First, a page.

Fitting into a box

(Stigma Part 2)

 

 

I was at an educational event the other day and an individual in the audience brought up an interesting point. She shared that mental illness is not black and white. She noted that people struggle on a spectrum and inquired at what point do we decide that this is an illness? She expressed concerns about the idea of waiting until someone has a "mental illness” to offer services and also that there is a clear stigma of having a mental illness. She wondered what could be done, not only about the terminology sounding so severe but also about the need to wait to help.

It was an interesting an idea and very well stated. The person leading the session did her best to offer an idea and asked for my input. I shared the following comparison:

 

When you go to a primary care provider for a checkup, and they see something is awry, say elevated blood sugar, they call it prediabetes. They may or may not offer medication, but certainly there is a discussion of what to do. The individual is recommended to diet and exercise and make other lifestyle changes in order to try and prevent the progression to diabetes. They are given a closer than usual follow up and monitored for the need for additional intervention.

 

In a similar vein, there are federal requirements set by the US preventative health taskforce with recommendations for primary care providers to screen for mental health issues, especially depression. The screening questionnaire often used is a PHQ-2 or a PHQ-9, a series of questions which seek to identify depression and the need for intervention. Depending on the answers, it is designed to be an opener for further discussion with the patient.

 

So to answer the question as to whether or not there is something that can be done to offer help to an individual with a presentation concerning for mental illness, the answer is an absolute YES with the caveat that the questions must be asked or information must be shared and then something must come from this. 

Now what about someone who doesn’t see a doctor or get the screening questionnaire? That is where family and friends, teachers, and even coworkers can be in a position to offer help. I am not at all suggesting anyone begin diagnosing and treating their friends and loved ones, nor am I suggesting that anyone try and do anything outside their comfort zone. But one could presumably tell that individual – “You don’t seem like yourself, you seem down, sad, etc. You seem like you aren’t feeling the way you deserve to feel. Maybe talking to someone would help.”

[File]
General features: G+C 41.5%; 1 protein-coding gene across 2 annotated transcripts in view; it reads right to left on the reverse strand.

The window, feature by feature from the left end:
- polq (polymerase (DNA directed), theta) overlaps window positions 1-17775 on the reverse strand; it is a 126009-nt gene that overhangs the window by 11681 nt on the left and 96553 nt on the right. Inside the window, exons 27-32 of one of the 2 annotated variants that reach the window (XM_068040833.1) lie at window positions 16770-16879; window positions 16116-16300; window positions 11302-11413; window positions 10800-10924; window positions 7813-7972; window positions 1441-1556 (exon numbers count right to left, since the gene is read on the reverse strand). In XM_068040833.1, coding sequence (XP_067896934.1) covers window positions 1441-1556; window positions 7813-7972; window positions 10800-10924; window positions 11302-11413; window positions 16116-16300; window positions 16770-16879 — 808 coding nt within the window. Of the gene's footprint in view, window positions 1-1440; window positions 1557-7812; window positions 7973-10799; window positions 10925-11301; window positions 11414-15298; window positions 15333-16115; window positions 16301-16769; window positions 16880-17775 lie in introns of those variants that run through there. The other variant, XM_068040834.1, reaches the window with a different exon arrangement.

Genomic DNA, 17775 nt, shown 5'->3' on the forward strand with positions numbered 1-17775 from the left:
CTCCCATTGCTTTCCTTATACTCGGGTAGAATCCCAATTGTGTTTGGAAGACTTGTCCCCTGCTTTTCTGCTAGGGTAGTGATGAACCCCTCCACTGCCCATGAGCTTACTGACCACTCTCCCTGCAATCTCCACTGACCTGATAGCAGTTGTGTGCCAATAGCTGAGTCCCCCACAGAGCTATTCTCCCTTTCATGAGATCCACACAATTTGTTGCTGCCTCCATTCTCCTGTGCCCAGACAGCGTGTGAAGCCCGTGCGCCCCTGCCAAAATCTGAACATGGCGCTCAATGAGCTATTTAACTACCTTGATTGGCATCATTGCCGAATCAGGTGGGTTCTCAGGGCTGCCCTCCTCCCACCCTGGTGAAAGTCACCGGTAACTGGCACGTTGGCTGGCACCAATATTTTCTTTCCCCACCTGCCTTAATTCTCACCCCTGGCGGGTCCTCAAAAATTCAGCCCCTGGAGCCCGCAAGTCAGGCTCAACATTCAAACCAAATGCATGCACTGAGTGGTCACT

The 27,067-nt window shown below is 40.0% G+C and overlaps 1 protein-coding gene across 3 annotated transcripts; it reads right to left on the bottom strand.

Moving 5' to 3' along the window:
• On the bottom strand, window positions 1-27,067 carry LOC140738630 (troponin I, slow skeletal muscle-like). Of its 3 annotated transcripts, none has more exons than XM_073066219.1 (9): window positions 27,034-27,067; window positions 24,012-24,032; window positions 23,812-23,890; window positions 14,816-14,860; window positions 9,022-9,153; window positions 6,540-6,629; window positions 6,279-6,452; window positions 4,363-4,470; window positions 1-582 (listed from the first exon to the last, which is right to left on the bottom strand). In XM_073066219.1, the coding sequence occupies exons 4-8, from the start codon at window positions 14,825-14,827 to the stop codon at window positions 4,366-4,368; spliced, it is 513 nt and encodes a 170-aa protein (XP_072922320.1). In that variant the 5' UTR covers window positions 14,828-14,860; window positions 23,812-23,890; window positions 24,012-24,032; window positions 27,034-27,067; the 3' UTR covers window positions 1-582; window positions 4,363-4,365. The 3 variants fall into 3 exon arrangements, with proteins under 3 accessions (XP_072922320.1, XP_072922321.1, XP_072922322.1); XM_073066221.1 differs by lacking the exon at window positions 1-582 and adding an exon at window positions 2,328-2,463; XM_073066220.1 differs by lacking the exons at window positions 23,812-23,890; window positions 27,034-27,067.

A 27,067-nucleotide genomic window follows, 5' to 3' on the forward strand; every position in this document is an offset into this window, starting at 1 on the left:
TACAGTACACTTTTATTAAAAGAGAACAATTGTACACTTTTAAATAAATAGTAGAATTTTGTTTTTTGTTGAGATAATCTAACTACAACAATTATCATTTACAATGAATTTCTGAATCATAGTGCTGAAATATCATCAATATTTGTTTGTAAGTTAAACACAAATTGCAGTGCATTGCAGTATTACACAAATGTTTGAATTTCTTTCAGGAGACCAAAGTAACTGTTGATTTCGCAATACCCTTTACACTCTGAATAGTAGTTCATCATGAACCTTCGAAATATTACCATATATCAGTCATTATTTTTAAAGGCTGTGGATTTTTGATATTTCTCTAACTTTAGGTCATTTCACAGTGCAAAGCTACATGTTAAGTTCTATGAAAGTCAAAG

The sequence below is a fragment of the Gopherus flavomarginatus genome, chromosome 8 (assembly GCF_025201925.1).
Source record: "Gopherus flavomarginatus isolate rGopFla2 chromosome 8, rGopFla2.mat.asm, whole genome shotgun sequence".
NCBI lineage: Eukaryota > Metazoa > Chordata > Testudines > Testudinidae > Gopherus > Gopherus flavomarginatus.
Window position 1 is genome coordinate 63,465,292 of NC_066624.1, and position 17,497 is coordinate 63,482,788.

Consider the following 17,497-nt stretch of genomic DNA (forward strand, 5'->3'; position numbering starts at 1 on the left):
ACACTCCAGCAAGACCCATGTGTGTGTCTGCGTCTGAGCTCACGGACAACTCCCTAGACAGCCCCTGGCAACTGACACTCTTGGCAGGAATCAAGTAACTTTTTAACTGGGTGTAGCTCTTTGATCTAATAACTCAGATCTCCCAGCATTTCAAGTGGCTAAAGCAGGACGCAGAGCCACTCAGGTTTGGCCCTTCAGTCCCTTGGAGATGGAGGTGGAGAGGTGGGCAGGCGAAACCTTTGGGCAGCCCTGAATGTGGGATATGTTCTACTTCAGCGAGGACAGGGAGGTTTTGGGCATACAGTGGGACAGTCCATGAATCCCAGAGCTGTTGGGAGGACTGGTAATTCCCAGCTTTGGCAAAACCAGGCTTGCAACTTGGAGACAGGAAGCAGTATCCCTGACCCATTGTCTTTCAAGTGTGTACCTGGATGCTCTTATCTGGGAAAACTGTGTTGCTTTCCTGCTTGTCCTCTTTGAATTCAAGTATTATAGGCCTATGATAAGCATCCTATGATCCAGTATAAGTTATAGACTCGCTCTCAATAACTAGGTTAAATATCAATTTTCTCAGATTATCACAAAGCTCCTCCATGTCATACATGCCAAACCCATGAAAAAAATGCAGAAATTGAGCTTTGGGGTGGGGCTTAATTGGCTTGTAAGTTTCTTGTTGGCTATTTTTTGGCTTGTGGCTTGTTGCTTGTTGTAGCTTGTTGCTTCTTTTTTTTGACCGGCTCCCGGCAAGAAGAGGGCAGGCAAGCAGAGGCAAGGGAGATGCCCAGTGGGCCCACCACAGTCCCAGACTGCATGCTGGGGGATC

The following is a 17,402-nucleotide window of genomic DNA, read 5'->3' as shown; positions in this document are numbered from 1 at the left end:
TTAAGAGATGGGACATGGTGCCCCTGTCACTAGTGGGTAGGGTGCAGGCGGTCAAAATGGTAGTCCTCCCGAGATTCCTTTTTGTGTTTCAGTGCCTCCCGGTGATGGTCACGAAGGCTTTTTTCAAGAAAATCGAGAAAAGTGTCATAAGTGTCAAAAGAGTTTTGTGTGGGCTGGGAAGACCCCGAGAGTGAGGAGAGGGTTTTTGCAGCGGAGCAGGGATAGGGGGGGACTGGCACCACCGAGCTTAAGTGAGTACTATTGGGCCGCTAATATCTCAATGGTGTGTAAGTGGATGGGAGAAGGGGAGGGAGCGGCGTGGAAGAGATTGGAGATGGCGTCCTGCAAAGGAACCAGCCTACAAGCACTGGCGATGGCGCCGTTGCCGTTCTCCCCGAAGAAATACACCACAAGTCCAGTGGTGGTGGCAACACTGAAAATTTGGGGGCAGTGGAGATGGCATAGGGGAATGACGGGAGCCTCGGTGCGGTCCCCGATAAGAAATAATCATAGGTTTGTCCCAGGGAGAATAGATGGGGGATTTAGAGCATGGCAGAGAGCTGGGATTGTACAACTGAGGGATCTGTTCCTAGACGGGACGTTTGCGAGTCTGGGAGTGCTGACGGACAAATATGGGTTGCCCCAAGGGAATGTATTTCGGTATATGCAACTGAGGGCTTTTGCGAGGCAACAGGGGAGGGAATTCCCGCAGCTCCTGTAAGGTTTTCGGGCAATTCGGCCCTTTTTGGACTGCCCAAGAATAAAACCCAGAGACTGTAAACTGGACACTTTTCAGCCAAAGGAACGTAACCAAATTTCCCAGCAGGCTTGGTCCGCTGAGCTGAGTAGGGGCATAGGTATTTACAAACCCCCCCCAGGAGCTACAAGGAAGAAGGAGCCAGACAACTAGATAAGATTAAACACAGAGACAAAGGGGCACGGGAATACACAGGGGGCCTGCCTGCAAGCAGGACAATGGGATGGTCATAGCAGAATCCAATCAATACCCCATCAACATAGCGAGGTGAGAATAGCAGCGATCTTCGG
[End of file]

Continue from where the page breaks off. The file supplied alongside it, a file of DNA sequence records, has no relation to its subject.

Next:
There you go, with those little words, you can offer hope and support, show someone you care. It is an invitation to remind a person that they matter and that they deserve more, deserve to feel differently.

Ok, so what about the term “mental illness.” Is this a stigmatizing term? Some would say yes. The point made by the presenter was that to not call it an illness might minimize that individual’s suffering, in my opinion a point well made. The truth is though, that there is stigma surrounding all kinds of mental illness or mental health issues (both, I feel are acceptable phrases when used in a nonjudgmental caring scenario). For that reason, I would argue that we change our mindset, not the terms. We don’t generally consider physical illness to be stigmatizing. We don’t say someone with diabetes is “weak because they can’t effectively process and absorb sugar”. We acknowledge they have a chronic condition requiring chronic treatment, and do just that, offer treatment. Without judgement or disdain. I would request we put other illnesses in the same light. If someone has major depressive disorder or generalized anxiety disorder, it doesn’t mean they are weak or just need to snap out of it. It means they are suffering from an illness and need nonjudgmental treatment. As a society, can we accept this idea? Knowing how many acknowledge their suffering, and understanding that this may just be a fraction of individuals in need, how can we not?

As always, if you or a loved one is struggling with depression, or any other mental health issue, please seek treatment. There are a lot of good and effective ways to achieve this, so please contact myself (or someone else local to you) and get help. If you need treatment from a psychiatrist, please contact me at 954-755-2885. My office is located at 5551 North University Drive, Suite 202, Coral Springs, Florida 33067, part of Kimmel Psychology. I have evening hours available.

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Akiva Daum, MD FAPA can be found at Kimmel Psychology 5551 North University Drive, Suite 202, Coral Springs, FL 33067

Phone: 954-755-2885

**Telepsychiatry Available**

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